Materials and Methods

The experiment was carried out in Pato Branco/PR, Brazil (25º07'S, 52º41'W), between January and April 2010. According to the Köppen climate classification, the region has a Cfa-type climate (subtropical). The weather conditions observed during the experimental period are shown in Figure 1. The experimental area has been a non-tillage ICLS for around 20 years, and the cultivation before the experiment was black oats (Avena strigosa Scherb. 'IAPAR 61') intercropped with annual ryegrass (Lolium multiflorum Lam. 'São Gabriel'). The Alexandergrass pastures were established by natural reseeding, as the experimental area had a high seed bank remaining from a rest period in the autumn prior to the experiment. On December 10, 2009, the area was mowed in order to reduce vegetation cover, to improve germination of the Alexandergrass seeds.

Source: Agricultural Research Institute of Paraná (IAPAR).

Figure 1 Average monthly temperatures (minimum, mean, and maximum) and rainfall from the experimental year (2009/2010) and the last 40 years in Pato Branco/PR/Brazil. Lines represent the average historical temperatures (dashed) and those during the experimental period (solid). Bars represent the historical monthly precipitation (black) and that from the experimental period (gray). 

The soil at the experimental site is a Red Dystrophic Oxisol with clay texture(6). According to soil analysis performed before the experimental period, the following characteristics were found at a depth of 0-15 cm: pH (CaCl2), 4.7; MO, 67.2 g/dm3; P (Mehlich-1), 19.9 mg/dm3; K, 399.7 cmolc/dm3; Ca, 5.4 cmolc/dm3; Mg, 2.7 cmolc/dm3; H+Al, 7.9 cmolc/dm3; cation exchange capacity (CEC), 16.9 cmolc/dm3; and base saturation (V), 52.3%. Based on these results and the Fertilizing and Liming Manual for the States of Rio Grande do Sul and Santa Catarina(7), fertilization was performed. Nitrogen fertilizer was split-applied in three applications, after observing the rainfall occurrence to ensure maximum assimilation of N by the pasture. The dates, sources, and amount of N applied during the experiment were: December 21, 2009, as urea (100 kg N/ha); January 28, 2010, as ammonium nitrate (50 kg N/ha); and March 15, 2010, as urea (50 kg N/ha). Phosphorus fertilization was performed in a single application of 100 kg P2O5/ha on December 21, 2009, using triple superphosphate.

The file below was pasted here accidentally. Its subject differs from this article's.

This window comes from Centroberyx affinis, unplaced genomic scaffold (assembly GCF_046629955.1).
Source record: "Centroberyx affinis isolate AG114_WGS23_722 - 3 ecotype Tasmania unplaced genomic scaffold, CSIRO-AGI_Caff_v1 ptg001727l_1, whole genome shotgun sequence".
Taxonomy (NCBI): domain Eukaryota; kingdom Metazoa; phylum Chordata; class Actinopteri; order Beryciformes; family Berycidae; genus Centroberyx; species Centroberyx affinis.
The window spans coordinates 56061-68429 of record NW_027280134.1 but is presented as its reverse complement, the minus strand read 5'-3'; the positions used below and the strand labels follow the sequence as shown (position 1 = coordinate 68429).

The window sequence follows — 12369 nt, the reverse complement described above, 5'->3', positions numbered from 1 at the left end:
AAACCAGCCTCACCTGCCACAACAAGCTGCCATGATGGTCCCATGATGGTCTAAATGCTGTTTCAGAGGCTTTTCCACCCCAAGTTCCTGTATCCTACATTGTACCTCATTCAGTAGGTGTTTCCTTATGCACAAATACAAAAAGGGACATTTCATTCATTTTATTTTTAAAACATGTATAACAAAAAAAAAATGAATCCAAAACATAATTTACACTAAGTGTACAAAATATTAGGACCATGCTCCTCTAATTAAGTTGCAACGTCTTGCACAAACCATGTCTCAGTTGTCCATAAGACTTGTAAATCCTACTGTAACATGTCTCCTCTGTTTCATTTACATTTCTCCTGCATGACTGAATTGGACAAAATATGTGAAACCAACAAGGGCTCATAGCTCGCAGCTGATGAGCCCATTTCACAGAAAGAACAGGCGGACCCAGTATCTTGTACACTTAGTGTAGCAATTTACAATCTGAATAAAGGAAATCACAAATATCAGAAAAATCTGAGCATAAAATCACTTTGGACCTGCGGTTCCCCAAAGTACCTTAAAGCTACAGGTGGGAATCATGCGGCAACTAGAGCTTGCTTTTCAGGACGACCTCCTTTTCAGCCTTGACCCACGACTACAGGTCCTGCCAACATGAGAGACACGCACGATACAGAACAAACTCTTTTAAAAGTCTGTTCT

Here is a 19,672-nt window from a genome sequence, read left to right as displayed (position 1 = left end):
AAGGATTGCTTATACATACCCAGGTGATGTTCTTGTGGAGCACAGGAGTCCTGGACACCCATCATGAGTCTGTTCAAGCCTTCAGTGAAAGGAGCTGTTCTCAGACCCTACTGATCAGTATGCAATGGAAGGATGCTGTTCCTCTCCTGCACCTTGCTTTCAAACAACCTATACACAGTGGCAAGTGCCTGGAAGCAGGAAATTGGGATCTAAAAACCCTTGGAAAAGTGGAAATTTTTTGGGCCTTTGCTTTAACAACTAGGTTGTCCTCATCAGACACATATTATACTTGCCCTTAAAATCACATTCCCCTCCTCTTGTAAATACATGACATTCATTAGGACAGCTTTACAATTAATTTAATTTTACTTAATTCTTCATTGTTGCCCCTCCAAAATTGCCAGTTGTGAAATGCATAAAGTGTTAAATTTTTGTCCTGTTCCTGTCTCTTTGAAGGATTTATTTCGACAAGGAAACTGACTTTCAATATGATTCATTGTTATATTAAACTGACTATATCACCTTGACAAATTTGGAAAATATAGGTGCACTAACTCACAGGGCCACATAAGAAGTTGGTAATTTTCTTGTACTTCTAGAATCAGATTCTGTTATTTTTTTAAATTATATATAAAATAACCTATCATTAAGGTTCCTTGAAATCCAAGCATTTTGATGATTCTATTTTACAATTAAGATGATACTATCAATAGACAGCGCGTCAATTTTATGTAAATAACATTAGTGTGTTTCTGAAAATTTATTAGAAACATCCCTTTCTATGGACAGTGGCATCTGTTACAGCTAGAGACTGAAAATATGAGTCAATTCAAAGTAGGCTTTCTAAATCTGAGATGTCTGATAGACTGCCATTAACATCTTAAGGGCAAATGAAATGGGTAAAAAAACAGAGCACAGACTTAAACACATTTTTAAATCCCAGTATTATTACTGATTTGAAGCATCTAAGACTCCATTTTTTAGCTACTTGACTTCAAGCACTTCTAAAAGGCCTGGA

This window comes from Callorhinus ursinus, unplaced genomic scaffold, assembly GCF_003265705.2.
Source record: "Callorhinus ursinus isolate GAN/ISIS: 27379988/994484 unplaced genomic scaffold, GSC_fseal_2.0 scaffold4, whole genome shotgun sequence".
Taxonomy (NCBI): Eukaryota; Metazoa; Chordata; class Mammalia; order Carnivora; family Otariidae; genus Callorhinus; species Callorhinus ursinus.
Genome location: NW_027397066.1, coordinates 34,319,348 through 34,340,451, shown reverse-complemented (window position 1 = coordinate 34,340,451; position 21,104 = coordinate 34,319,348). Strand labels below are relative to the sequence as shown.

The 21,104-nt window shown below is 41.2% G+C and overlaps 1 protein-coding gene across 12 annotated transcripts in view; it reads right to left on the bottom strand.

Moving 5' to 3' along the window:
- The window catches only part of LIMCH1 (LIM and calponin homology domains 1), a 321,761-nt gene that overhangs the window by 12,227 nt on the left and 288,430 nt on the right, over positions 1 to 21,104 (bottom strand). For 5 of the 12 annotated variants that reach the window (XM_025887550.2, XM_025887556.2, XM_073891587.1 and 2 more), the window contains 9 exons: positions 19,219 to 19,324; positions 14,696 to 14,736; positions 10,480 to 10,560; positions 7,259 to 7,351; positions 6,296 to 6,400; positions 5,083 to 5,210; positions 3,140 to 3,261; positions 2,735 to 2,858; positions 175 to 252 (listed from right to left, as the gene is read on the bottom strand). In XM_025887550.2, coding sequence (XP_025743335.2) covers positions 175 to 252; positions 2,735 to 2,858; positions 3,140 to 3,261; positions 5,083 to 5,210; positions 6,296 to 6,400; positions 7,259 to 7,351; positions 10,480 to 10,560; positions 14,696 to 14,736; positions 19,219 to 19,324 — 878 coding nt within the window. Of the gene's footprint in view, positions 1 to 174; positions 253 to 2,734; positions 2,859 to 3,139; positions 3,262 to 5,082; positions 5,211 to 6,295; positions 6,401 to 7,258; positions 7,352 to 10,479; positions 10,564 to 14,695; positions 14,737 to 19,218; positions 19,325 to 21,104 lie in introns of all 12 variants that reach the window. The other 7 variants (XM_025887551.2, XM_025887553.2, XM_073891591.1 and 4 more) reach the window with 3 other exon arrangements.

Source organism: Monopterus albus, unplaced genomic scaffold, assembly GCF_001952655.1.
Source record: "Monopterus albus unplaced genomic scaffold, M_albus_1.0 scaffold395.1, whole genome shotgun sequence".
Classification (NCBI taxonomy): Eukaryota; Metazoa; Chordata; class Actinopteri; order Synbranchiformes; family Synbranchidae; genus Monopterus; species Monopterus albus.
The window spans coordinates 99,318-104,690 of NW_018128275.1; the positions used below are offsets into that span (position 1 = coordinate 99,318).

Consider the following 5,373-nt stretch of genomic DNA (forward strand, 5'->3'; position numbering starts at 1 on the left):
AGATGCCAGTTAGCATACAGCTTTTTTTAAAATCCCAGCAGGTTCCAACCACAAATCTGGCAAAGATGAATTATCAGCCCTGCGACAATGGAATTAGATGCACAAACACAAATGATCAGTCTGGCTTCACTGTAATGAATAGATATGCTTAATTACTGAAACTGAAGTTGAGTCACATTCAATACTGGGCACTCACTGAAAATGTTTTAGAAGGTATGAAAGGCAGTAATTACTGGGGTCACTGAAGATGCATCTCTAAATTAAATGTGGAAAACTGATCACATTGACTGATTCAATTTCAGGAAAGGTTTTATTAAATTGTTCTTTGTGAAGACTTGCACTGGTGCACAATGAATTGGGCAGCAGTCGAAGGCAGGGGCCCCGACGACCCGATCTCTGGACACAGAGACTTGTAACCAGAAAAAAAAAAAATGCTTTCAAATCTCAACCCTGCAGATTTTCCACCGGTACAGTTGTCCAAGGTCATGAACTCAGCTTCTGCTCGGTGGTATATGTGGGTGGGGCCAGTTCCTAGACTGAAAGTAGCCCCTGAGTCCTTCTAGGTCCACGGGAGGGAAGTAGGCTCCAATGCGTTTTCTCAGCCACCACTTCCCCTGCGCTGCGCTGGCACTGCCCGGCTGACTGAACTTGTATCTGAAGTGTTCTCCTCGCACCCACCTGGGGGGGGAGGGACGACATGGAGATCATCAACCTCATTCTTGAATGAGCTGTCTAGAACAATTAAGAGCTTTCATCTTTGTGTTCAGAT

The experimental treatments corresponded to four grazing heights (10, 20, 30, and 40 cm), maintained by continuous stocking and variable stocking rate ("put-and-take"). The grazing heights were based on studies performed with Brachiaria brizantha 'Marandu'(8), because of their structural similarities and the scarcity of management targets for Alexandergrass pastures. The pastures were grazed by one-year-old Boer goats (Capra aegagrus hircus), with an initial average body weight (LW) of 38 ± 5.3 kg. The mean stocking density (kg LW/ha) and observed canopy heights (cm) during the experimental period are shown in Figure 2.

Figure 2 Mean stocking density (left; kg LW/ha) and observed canopy height (right; cm) registered during the experimental period. Vertical error bars correspond to the mean standard error. 

Following the mowing performed on December 10, sward surface height was monitored twice per week with a sward stick, at 40 random points per experimental unit. As soon as pastures reached an average height of 30 cm (December 31, 2009), grazing was initiated, and the stocking rate (kg LW/ha) adjusted to establish the intended canopy height targets. On January 6, 2010, the experimental period was initiated.

Morphogenetic and structural characteristics were determined by using the marked-tiller technique(9). For this purpose, 30 tillers per paddock were marked with colored wires, every 40 cm along two 12 m-long transects. With a ruler, the following readings were taken every two days during two periods (P1: 02/02/2010 to 02/12/2010; P2: 03/05/2010 to 03/13/2010): extended tiller height (from the ground to the tip of the highest leaf when vertically aligned); stem + pseudostem length (from the ground to the last exposed ligule); and leaf lamina length and width (taken from the median portion). In addition, all leaf laminas were classified as intact or defoliated, fully expanded (with exposed ligule), or expanding (no exposed ligule), and living or senescing (presence or absence of yellow areas). The lengths of the fully expanded leaves were measured from the ligule to the tip, and for expanding leaves (no exposed ligule), the last exposed ligule was taken as a reference. For senescing leaves, only the length of the green portion was considered. Finally, at the beginning of each experimental period (P1 and P2), tiller population density (TPD) was estimated by counting the total number of existing tillers within 0.125 m2 metal quadrats, placed at three random points per pasture.